posted by Customs & International Trade Law Blog April 6, 2010 5 Comments

I just returned from a wonderful trip to both Italy and Israel, and I can’t help but compare our Transportation Security Administration (TSA) procedures to that of other countries.  In both Italy and Israel, I did not have to take off my shoes or follow the all too familiar 3-1-1 TSA enforced liquid policy. Yet, on April 2, 2010, Department of Homeland Secretary Napolitano announced another set of security measures that hassle passengers who travel by air.

As you may recall, TSA implemented the 3-1-1 policy in response to the thwarted liquid explosive bomb plot in the United Kingdom in August of 2006. The current TSA 3-1-1 rule for carry-on bags is that liquids and gels must be in a 3.4 ounce (100ml) bottle or less (by volume) , put in a 1 quart-sized, clear, plastic, zip-top bag, and that there is only 1 bag per passenger placed in screening bin. I would really like to know the scientific basis for why 3.4 ounces, and why a 1 quart-sized bag?  Who comes up with this stuff at TSA or DHS? And if it is so necessary to protect the traveling public, why does neither Italy or Israel follow the same rules since they both have far more experience with terrorism than the United States?

I am a customs and international trade lawyer, not a security expert. I don’t pretend to know the difference between a millimeter wave or backscatter body imaging system, I just am not thrilled about taking my shoes off or separating my liquids in my carry-on bag when going through TSA if it is not absolutely necessary (as it is not in both Italy and Israel). Civil libertarians are opposed to the new, anatomically revealing technology on all travelers, and consider the body scanners an invasion of privacy that is akin to a strip search. The devices detect objects concealed under clothes and can produce detailed images of the body.  According to Jay Stanley, public education director for the technology and liberty program at the American Civil Liberties Union (ACLU), he sarcastically announced that "We would certainly all be safer on airlines if we all flew naked."

I am all for TSA’s risk management approach to aviation safety, and I sure like to know that when I get on an airplane, it will safely take me from one city or country to another.  In Israel, I saw exactly the same x-ray machines as we have in the United States, but I did not see in Israel or Italy any canine teams or the use of the very controversial advanced imaging technology that the TSA is now promoting in the United States. So, I ask the question again, why does the TSA think they know better how to handle aviation safety than the law enforcement agencies in Italy and Israel?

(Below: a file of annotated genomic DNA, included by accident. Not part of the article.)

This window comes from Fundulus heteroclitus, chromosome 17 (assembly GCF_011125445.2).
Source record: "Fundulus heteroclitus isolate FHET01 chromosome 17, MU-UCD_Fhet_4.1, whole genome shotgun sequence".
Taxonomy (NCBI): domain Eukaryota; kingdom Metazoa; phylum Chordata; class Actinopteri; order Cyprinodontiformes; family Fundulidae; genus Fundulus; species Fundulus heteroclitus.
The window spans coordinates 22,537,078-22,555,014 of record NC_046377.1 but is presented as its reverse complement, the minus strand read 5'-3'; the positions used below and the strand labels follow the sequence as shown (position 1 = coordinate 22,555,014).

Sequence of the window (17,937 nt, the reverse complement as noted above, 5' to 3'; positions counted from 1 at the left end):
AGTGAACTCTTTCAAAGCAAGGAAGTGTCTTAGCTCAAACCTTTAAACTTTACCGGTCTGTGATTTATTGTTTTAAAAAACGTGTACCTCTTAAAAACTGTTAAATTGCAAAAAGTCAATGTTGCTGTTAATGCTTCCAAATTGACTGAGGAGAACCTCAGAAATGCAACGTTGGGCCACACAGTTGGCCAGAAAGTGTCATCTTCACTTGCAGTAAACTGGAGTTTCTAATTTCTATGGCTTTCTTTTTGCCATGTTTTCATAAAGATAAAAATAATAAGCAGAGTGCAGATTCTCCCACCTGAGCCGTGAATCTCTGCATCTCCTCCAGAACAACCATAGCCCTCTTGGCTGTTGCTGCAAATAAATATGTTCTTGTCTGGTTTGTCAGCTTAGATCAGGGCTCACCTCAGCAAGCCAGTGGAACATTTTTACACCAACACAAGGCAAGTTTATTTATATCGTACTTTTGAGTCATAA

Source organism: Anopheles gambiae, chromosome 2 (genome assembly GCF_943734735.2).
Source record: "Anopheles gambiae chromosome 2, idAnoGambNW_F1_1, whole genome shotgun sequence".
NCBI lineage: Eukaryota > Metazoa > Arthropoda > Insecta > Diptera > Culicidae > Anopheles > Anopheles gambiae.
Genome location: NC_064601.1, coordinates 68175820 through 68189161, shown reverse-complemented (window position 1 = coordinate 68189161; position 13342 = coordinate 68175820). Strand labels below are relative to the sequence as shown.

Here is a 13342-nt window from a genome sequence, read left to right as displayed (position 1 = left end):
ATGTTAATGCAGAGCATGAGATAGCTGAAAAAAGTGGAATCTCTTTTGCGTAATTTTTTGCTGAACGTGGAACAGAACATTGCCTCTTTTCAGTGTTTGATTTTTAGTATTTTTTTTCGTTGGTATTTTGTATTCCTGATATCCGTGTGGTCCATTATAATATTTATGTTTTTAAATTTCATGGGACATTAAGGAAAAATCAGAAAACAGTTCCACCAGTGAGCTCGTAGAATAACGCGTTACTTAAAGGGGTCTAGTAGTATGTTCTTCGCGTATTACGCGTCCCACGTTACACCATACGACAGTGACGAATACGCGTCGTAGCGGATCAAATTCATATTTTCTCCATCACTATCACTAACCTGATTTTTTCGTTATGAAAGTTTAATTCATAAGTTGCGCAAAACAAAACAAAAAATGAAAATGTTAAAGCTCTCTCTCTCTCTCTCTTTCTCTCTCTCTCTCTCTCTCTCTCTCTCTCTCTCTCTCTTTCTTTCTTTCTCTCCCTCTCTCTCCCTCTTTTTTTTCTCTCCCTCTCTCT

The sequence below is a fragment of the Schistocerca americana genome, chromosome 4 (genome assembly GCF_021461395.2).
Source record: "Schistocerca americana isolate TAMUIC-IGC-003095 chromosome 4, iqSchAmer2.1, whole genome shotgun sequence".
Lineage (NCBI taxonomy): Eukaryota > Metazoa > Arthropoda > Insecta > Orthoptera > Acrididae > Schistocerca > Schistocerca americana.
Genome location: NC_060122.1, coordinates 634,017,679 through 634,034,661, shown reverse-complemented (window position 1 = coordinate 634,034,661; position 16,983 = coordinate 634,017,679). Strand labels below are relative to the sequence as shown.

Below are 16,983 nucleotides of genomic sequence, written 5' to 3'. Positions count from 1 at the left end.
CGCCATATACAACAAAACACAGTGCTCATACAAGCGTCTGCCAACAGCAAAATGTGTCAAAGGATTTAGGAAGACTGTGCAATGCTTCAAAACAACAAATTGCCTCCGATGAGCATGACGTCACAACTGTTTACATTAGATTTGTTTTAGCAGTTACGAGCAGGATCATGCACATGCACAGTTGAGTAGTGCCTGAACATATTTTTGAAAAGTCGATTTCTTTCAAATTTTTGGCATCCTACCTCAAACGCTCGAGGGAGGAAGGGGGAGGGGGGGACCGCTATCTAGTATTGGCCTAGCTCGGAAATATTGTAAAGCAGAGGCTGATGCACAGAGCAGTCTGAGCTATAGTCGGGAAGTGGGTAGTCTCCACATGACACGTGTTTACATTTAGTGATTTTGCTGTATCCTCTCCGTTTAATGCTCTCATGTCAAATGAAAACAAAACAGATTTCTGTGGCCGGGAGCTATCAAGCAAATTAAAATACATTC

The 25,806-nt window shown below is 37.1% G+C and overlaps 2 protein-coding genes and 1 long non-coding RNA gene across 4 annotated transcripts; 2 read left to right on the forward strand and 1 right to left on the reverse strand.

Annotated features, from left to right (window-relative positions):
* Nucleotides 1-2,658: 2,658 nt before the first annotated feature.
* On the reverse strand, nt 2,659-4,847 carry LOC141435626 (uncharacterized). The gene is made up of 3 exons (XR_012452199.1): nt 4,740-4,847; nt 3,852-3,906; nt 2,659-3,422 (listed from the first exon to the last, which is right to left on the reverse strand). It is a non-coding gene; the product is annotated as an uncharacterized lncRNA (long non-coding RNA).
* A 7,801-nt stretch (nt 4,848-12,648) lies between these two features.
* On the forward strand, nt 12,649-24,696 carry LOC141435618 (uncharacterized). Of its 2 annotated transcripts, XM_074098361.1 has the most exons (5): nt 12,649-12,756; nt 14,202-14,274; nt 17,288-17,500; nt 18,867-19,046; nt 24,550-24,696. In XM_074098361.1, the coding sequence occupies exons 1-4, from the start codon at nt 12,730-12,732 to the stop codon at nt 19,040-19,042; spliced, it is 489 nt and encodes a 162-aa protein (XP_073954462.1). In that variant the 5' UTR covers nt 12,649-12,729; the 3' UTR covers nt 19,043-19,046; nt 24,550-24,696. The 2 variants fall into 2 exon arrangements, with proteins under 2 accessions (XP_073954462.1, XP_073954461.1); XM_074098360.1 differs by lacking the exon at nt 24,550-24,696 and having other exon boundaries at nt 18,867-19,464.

You may also like


Calvin Marshall April 6, 2010 at 8:46 am

Interesting blog entry. A couple of questions —
1. What type of scans did you have to go through in Israel and Italy?

2. Given that Israel likely must deal with assorted terrorist threats, what types of airport security do the Israelis employ in the absence of limitations on liquids or shoe removal? Certainly, Israel has to be on permanent “high terrorist alert”.

3. In your opinion, what might TSA learn from Israel or Italy?

Given the incidence of air travel in this country, along with the massive size of our country versus Israel or Italy, we’d likely have many times the amount of air travel hence much more chance for a “breakdown” in the system. The laws of large numbers allow for a greater chance of the outlier meaning that there’s greater likelihood that an incident could happen or that an issue could occur. Perhaps this is the rationale for greater scrutiny of travelers. Thoughts?


Albert Saphir April 6, 2010 at 2:32 pm

I too just retruned from a trip to Germany and can report, that in Germany, France and the Netherlands the same 3-1-1 rule is stricktly encforced. Shoes only have to come off if the walk-through detection goes off (I persoanlly prefer the TSA method as it is a simple SOP and faster overall), but instead all belts must be removed and sent through the x-ray. I found security in Germany, France and Netherlands as strict or good as here, actually in Amsterdam there was an additional 100% pad-down after the portal walk-through for the US departing flights (it was of course the origin of the latest 12/25 security incident).

joan senator February 7, 2011 at 4:26 pm

I just read your entry and am an infrequent flier, so was checking the tsa regulations. I agree that some of this does not make much sense. I know that Israel profiles, which of course our “politically correct” country doesn’t do, except for hispanic looking people in Arizona.
While looking through the regulations, I wondered if some of those were to benefit the concessions that sell food and drink in the airports past the security check. This got me to thinking that what would stop a determined terrorist from getting a job at a concession, and then passing on forbidden terror liquids, creams, or etc. to a fellow conspirator.
Thanks for posting your experience.

Greg March 2, 2011 at 11:57 am

Does anyone know the specific TSA Rule number (or CFR) for the 3-1-1 quart size bag rule? Or the directive number. I am not talking about a brochure but the “official” rule source?

Peter Quinter December 13, 2011 at 9:26 pm

Ah hah! Now that the European Union has officially banned the x-ray technology widely used by the TSA at airports in the United States, finally the U.S. public is waking up to the fact that not only are the scanners not making us any safer, but they are causing cancer to the passengers they were supposed to protect. I ask the same question, why does the TSA think it is smarter than the aviation officials in Italy and Israel?


Leave a Comment